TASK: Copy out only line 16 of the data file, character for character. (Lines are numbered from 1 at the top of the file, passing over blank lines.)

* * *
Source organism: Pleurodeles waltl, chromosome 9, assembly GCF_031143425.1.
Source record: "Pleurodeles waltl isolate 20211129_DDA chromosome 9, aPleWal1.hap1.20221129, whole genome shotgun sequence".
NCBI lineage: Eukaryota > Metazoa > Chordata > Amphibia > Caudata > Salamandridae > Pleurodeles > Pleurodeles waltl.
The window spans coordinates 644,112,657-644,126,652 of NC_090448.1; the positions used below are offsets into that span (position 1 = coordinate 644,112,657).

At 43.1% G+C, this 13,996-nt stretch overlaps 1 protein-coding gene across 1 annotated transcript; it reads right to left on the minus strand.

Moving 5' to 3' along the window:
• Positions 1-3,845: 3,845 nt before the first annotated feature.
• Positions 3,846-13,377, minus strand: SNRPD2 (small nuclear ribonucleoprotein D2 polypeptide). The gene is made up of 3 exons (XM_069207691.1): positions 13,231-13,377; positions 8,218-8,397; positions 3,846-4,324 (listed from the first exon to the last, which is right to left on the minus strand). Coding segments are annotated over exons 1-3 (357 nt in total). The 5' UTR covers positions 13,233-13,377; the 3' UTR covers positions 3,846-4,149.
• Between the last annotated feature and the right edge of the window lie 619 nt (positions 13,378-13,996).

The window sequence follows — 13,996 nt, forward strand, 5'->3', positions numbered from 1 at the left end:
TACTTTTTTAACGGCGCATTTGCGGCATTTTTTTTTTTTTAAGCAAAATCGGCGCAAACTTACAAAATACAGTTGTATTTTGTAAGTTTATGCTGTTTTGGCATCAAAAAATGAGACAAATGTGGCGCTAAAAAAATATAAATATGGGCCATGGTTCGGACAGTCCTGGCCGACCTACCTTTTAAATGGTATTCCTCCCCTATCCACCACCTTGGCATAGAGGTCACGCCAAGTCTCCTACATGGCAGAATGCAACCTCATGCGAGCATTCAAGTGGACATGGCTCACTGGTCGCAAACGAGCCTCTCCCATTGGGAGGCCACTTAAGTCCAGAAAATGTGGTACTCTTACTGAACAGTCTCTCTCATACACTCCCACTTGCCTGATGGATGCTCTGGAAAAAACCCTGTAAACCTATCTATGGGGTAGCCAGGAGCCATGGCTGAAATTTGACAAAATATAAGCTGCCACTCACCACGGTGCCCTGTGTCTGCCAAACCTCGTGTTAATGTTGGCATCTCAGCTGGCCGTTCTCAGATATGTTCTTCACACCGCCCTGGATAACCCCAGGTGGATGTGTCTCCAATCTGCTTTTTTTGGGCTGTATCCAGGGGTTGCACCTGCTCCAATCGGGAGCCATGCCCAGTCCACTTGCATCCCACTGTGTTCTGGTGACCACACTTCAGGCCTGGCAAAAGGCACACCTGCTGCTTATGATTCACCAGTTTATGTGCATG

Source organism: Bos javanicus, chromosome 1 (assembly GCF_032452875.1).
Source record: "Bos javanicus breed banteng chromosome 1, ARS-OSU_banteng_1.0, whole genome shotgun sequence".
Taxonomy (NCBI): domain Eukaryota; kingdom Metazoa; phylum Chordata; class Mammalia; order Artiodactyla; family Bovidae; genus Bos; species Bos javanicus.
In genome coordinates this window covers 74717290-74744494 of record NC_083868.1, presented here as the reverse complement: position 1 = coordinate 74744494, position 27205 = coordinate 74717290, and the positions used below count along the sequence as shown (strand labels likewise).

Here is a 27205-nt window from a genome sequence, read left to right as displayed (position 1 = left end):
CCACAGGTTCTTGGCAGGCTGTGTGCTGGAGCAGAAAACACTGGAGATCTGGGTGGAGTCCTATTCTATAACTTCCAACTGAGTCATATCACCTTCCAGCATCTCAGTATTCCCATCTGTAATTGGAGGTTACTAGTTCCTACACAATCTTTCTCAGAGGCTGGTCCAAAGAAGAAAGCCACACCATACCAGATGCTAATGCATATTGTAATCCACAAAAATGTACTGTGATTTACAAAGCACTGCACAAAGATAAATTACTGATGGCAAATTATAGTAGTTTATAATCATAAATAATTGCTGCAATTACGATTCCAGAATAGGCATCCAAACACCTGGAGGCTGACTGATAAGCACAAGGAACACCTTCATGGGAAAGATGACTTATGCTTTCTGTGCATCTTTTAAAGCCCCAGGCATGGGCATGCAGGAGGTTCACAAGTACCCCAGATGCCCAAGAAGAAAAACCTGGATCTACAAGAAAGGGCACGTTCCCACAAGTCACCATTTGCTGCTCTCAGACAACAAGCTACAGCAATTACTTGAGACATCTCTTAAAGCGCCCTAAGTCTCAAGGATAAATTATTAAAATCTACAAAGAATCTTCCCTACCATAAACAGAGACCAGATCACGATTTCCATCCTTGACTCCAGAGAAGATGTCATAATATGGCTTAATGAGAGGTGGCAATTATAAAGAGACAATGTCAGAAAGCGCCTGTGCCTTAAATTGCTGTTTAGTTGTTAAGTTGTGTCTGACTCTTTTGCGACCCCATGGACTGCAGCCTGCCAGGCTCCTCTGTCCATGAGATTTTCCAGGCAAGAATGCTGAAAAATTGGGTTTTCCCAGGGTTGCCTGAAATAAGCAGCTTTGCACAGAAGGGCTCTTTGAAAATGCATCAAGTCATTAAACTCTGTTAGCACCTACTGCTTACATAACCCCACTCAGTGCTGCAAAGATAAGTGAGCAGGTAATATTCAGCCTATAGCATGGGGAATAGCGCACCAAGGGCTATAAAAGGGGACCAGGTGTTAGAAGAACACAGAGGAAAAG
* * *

Here is a 27205-nt window from a genome sequence, read left to right as displayed (position 1 = left end):